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BMC Public Health. 2012; 12: 463.
Published online Jun 21, 2012. doi:  10.1186/1471-2458-12-463
PMCID: PMC3444349
Association between stigma, depression and quality of life of people living with HIV/AIDS (PLHA) in South India – a community based cross sectional study
Bimal Charles,1 Lakshmanan Jeyaseelan,2 Arvind Kumar Pandian,3 Asirvatham Edwin Sam,corresponding author1 Mani Thenmozhi,2 and Visalakshi Jayaseelan2
1AIDS Prevention and Control Project, Voluntary Health Services, Adyar, Chennai, 600 113, India
2Department of Bio-Statistics, Christian Medical College and Hospital, Vellore, India
3USAID, New Delhi, India
corresponding authorCorresponding author.
Bimal Charles: bimalcharles/at/gmail.com; Lakshmanan Jeyaseelan: ljey/at/hotmail.com; Arvind Kumar Pandian: akumar/at/usaid.gov; Asirvatham Edwin Sam: aedwinsam/at/yahoo.com; Mani Thenmozhi: mani.thenmozhi/at/gmail.com; Visalakshi Jayaseelan: visali_pv/at/hotmail.com
Received November 2, 2011; Accepted June 21, 2012.
Abstract
Background
India has around 2.27 million adults living with HIV/AIDS who face several challenges in the medical management of their disease. Stigma, discrimination and psychosocial issues are prevalent. The objective of the study was to determine the prevalence of severe stigma and to study the association between this, depression and the quality of life (QOL) of people living with HIV/AIDS (PLHA) in Tamil Nadu.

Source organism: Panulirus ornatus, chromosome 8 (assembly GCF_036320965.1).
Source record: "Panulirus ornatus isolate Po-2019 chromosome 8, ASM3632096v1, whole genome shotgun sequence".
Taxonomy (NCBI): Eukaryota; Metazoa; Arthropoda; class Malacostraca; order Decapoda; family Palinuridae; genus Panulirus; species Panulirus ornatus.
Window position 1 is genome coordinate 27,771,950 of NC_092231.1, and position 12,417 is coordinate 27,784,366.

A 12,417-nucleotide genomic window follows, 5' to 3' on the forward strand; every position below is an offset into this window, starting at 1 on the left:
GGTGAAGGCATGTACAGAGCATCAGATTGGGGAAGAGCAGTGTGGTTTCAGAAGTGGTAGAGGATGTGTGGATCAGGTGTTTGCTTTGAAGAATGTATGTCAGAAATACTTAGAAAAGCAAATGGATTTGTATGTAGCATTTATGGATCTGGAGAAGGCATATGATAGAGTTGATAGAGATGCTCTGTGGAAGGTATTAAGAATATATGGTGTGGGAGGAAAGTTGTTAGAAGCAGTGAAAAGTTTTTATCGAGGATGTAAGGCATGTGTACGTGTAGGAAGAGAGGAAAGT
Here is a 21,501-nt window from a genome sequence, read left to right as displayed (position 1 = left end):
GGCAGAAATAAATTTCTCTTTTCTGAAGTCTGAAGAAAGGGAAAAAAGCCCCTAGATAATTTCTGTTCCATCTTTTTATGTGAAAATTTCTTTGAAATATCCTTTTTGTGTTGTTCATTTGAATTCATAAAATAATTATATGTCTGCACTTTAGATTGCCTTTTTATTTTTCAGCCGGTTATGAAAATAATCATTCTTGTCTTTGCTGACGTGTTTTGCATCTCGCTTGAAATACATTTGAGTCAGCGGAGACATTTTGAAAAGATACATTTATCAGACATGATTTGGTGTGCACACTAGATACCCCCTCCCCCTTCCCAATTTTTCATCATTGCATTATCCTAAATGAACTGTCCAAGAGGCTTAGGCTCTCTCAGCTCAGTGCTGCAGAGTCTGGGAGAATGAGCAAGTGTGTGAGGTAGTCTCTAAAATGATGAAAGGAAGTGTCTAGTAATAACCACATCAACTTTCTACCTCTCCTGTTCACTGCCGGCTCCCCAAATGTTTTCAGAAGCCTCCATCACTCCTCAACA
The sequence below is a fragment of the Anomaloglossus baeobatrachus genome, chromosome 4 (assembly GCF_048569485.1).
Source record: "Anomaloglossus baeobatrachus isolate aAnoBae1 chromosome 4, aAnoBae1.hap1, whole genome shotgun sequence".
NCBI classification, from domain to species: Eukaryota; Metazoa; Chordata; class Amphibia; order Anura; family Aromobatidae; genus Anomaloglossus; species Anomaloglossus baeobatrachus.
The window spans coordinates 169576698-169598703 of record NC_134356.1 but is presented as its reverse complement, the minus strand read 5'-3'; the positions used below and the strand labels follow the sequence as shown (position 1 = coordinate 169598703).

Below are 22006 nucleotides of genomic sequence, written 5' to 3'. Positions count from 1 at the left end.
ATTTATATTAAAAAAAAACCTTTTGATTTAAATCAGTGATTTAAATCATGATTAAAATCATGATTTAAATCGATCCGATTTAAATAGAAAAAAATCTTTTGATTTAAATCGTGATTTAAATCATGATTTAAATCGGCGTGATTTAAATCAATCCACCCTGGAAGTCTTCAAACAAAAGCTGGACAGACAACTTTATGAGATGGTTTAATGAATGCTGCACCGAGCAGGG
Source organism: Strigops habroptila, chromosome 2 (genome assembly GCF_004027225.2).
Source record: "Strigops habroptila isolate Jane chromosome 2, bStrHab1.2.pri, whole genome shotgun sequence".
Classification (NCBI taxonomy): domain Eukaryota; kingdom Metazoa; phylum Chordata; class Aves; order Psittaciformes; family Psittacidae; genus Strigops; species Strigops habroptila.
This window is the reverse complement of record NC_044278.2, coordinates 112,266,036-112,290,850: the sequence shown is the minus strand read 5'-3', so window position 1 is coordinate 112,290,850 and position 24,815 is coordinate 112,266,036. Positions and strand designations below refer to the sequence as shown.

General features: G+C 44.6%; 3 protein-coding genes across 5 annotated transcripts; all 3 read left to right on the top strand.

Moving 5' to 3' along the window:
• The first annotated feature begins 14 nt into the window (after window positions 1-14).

Methods
This was a community based cross sectional study carried out in seven districts of Tamil Nadu, India, among 400 PLHA in the year 2009. The following scales were used for stigma, depression and quality of life, Berger scale, Major Depression Inventory (MDI) scale and the WHO BREF scale. Both Stigma and QOL were classified as none, moderate or severe/poor based on the tertile cut off values of the scale scores. Depression was classified as none, mild, moderate and severe. Logistic regression analyses were performed to study the risk factors.
Results
Twenty seven per cent of PLHA had experienced severe forms of stigma. These were severe forms of personalized stigma (28.8%), negative self-image (30.3%), perceived public attitude (18.2%) and disclosure concerns (26%). PLHA experiencing severe depression were 12% and those experiencing poor quality of life were 34%. Poor QOL reported in the physical, psychological, social and environmental domains was 42.5%, 40%, 51.2% and 34% respectively. PLHA who had severe personalized stigma and negative self-image had 3.4 (1.6-7.0) and 2.1 (1.0-4.1) times higher risk of severe depression respectively (p < .001). PLHA who had severe depression had experienced 2.7(1.1-7.7) times significantly poorer QOL.
Conclusions
Severe forms of stigma were equivalently prevalent among all the categories of PLHA. However, PLHA who had experienced severe depression had only developed poor QOL. A high level of social support was associated with a high level of QOL.
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